On my drives I concentrate on moving the left shoulder under my chin with a slow, deliberate action until I reach the top of my backswing. Now is the time to turn on the power. I have the feeling that my left hand is pulling the club down. You should be able to feel the weight leaving the right side before you start thinking about hitting the ball off the tee. This prevents a quick uncocking of the wrists a* the top of the swing and the resultant loss of all power. It also helps avert a slice, which takes all the distance from the hit. When the swing has started through and the hands are moving down, let the clubhead fly, making certain the effort seems late to insure the last-second break of the wrists.

Few things give a greater feeling of accomplishment than striking the ball with the middle of the clubface and watching it go straight and far. And there are few worse feelings of despair than those when the ball is hit with the heel of the club or with the top half of the clubface and dribbles away or shoots off into places where it was never intended to go.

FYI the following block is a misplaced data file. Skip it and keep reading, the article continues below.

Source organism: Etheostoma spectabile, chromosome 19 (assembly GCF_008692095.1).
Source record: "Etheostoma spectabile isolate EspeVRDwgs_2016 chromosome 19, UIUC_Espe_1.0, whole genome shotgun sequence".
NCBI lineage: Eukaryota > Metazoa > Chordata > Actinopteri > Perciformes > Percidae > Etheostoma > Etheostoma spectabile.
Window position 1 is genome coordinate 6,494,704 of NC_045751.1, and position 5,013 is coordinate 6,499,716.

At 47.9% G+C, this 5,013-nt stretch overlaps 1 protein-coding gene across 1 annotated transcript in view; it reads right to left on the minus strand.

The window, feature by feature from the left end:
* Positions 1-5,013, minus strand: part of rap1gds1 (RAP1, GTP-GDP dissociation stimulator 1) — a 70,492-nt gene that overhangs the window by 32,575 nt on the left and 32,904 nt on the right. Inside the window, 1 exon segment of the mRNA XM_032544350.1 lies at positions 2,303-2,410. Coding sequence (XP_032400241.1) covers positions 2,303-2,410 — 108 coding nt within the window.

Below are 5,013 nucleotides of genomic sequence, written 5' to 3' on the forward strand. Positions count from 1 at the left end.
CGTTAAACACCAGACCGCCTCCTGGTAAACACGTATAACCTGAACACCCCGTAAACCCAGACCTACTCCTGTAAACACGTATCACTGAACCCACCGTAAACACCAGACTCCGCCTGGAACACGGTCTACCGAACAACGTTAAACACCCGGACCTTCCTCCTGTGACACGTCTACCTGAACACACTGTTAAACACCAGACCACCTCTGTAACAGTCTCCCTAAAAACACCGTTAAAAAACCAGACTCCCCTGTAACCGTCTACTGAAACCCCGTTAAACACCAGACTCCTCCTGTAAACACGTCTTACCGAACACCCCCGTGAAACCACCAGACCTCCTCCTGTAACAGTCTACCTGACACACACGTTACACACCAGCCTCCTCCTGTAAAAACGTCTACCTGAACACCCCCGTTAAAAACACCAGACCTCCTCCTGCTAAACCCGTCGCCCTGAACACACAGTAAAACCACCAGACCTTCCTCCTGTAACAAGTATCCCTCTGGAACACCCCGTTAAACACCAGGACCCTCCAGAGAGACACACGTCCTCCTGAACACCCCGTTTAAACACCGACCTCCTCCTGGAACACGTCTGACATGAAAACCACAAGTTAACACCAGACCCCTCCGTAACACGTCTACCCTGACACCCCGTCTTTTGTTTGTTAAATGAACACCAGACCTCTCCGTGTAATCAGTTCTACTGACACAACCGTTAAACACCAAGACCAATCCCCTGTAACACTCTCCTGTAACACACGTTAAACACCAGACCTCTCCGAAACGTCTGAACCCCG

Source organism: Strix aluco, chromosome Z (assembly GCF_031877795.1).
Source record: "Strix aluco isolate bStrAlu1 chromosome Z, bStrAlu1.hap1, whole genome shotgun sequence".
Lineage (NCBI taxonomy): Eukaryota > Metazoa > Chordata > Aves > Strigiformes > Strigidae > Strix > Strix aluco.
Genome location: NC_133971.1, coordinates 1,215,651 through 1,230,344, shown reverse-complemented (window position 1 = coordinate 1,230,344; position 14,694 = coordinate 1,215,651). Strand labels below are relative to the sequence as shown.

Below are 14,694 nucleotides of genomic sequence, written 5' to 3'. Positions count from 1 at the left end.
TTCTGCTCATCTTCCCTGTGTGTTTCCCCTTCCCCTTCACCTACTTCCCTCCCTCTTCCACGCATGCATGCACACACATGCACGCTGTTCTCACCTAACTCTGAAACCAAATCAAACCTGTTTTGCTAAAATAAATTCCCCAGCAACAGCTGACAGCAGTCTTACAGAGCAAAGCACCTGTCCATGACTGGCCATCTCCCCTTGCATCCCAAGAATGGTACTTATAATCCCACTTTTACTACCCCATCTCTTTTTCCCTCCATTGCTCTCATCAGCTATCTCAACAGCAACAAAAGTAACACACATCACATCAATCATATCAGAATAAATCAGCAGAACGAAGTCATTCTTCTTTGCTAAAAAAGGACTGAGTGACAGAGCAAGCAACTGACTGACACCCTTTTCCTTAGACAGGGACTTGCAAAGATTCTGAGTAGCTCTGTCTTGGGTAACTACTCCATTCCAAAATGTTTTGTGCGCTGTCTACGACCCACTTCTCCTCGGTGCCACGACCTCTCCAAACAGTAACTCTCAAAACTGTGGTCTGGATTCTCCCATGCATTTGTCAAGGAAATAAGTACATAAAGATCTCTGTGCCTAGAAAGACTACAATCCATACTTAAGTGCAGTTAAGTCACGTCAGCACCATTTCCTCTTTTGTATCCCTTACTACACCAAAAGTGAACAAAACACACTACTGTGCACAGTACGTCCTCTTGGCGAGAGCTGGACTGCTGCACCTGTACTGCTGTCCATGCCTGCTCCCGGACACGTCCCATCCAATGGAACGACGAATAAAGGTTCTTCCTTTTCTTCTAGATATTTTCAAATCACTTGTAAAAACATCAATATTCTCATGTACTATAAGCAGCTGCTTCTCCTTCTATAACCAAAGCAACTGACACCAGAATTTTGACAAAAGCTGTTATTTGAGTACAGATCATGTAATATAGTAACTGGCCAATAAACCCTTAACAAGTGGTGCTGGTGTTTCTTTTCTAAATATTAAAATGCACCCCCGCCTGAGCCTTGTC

It’s no disgrace to hit a golf ball crooked. There are so many things that can go wrong off the tee that even the best players have their bad days. Sam Snead, who is recognized as a picture swinger, occasionally hits the ball with a hook that makes a pitcher’s best curve ball look dinky. Ben Hogan, who holds four Open titles and record scores in both the Open and Masters, was a notorious hooker and ready to quit the game until long hours of labor on the practice tees got the ball moving in the opposite direction-from left to right. With few exceptions, most power hitters produce hooking action, which I believe is the correct way for the ball to fly.

In 1958, when I first won the Masters, I hit a drive on the seventeenth hole that hooked a little too much, smacked into a tree, and almost put me in the land of bogey. Fortunately it bounced back into the fairway and I was able to reach the green with an iron and get my par. I was lucky there since all players make mistakes. The idea is to reduce these mistakes to a minimum.

Until you get a slight hooking action, you aren’t coming into the ball right. The average player, I mean.